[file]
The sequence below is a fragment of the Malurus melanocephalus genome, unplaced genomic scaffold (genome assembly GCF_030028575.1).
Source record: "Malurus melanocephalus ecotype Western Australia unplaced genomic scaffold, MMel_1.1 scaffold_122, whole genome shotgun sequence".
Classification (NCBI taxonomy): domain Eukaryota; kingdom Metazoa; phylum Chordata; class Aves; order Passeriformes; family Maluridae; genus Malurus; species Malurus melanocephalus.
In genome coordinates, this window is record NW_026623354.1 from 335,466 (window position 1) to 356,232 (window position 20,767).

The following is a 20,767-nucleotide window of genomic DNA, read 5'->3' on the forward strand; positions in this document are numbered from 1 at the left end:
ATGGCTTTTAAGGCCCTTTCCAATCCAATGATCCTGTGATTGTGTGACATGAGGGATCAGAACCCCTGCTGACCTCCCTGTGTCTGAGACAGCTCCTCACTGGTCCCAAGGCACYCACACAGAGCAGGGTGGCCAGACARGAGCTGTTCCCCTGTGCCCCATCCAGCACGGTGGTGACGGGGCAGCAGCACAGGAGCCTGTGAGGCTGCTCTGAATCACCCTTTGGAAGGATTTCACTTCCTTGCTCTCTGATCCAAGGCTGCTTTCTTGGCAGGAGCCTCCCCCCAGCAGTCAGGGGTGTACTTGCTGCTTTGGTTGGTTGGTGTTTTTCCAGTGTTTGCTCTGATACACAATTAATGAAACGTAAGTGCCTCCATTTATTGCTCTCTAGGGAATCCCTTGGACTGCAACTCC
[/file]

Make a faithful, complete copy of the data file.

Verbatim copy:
The sequence below is a fragment of the Malurus melanocephalus genome, unplaced genomic scaffold (genome assembly GCF_030028575.1).
Source record: "Malurus melanocephalus ecotype Western Australia unplaced genomic scaffold, MMel_1.1 scaffold_122, whole genome shotgun sequence".
Classification (NCBI taxonomy): domain Eukaryota; kingdom Metazoa; phylum Chordata; class Aves; order Passeriformes; family Maluridae; genus Malurus; species Malurus melanocephalus.
In genome coordinates, this window is record NW_026623354.1 from 335,466 (window position 1) to 356,232 (window position 20,767).

The following is a 20,767-nucleotide window of genomic DNA, read 5'->3' on the forward strand; positions in this document are numbered from 1 at the left end:
ATGGCTTTTAAGGCCCTTTCCAATCCAATGATCCTGTGATTGTGTGACATGAGGGATCAGAACCCCTGCTGACCTCCCTGTGTCTGAGACAGCTCCTCACTGGTCCCAAGGCACYCACACAGAGCAGGGTGGCCAGACARGAGCTGTTCCCCTGTGCCCCATCCAGCACGGTGGTGACGGGGCAGCAGCACAGGAGCCTGTGAGGCTGCTCTGAATCACCCTTTGGAAGGATTTCACTTCCTTGCTCTCTGATCCAAGGCTGCTTTCTTGGCAGGAGCCTCCCCCCAGCAGTCAGGGGTGTACTTGCTGCTTTGGTTGGTTGGTGTTTTTCCAGTGTTTGCTCTGATACACAATTAATGAAACGTAAGTGCCTCCATTTATTGCTCTCTAGGGAATCCCTTGGACTGCAACTCC